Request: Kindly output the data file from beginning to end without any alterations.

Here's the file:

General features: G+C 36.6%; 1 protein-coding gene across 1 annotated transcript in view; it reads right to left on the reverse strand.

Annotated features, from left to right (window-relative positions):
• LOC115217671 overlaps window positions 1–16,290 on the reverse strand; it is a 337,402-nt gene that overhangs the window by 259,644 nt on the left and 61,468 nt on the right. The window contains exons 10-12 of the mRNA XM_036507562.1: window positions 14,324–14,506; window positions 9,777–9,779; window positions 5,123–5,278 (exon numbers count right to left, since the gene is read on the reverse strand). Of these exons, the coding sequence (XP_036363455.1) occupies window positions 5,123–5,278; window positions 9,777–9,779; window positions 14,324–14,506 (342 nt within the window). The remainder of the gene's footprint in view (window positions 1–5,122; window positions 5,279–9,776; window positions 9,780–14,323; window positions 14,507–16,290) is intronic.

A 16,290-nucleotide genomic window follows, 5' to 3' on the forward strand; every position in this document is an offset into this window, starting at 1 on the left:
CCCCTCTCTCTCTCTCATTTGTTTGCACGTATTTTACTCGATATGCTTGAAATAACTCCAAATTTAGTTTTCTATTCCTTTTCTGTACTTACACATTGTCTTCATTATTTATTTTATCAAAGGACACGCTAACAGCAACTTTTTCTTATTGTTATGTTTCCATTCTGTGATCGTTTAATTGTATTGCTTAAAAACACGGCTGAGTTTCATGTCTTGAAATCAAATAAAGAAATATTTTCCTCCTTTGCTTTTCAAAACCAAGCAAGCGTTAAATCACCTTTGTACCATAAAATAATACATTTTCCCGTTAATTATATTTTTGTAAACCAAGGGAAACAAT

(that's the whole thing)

General features: G+C 36.6%; 1 protein-coding gene across 1 annotated transcript in view; it reads right to left on the reverse strand.

Annotated features, from left to right (window-relative positions):
• LOC115217671 overlaps window positions 1–16,290 on the reverse strand; it is a 337,402-nt gene that overhangs the window by 259,644 nt on the left and 61,468 nt on the right. The window contains exons 10-12 of the mRNA XM_036507562.1: window positions 14,324–14,506; window positions 9,777–9,779; window positions 5,123–5,278 (exon numbers count right to left, since the gene is read on the reverse strand). Of these exons, the coding sequence (XP_036363455.1) occupies window positions 5,123–5,278; window positions 9,777–9,779; window positions 14,324–14,506 (342 nt within the window). The remainder of the gene's footprint in view (window positions 1–5,122; window positions 5,279–9,776; window positions 9,780–14,323; window positions 14,507–16,290) is intronic.

A 16,290-nucleotide genomic window follows, 5' to 3' on the forward strand; every position in this document is an offset into this window, starting at 1 on the left:
CCCCTCTCTCTCTCTCATTTGTTTGCACGTATTTTACTCGATATGCTTGAAATAACTCCAAATTTAGTTTTCTATTCCTTTTCTGTACTTACACATTGTCTTCATTATTTATTTTATCAAAGGACACGCTAACAGCAACTTTTTCTTATTGTTATGTTTCCATTCTGTGATCGTTTAATTGTATTGCTTAAAAACACGGCTGAGTTTCATGTCTTGAAATCAAATAAAGAAATATTTTCCTCCTTTGCTTTTCAAAACCAAGCAAGCGTTAAATCACCTTTGTACCATAAAATAATACATTTTCCCGTTAATTATATTTTTGTAAACCAAGGGAAACAAT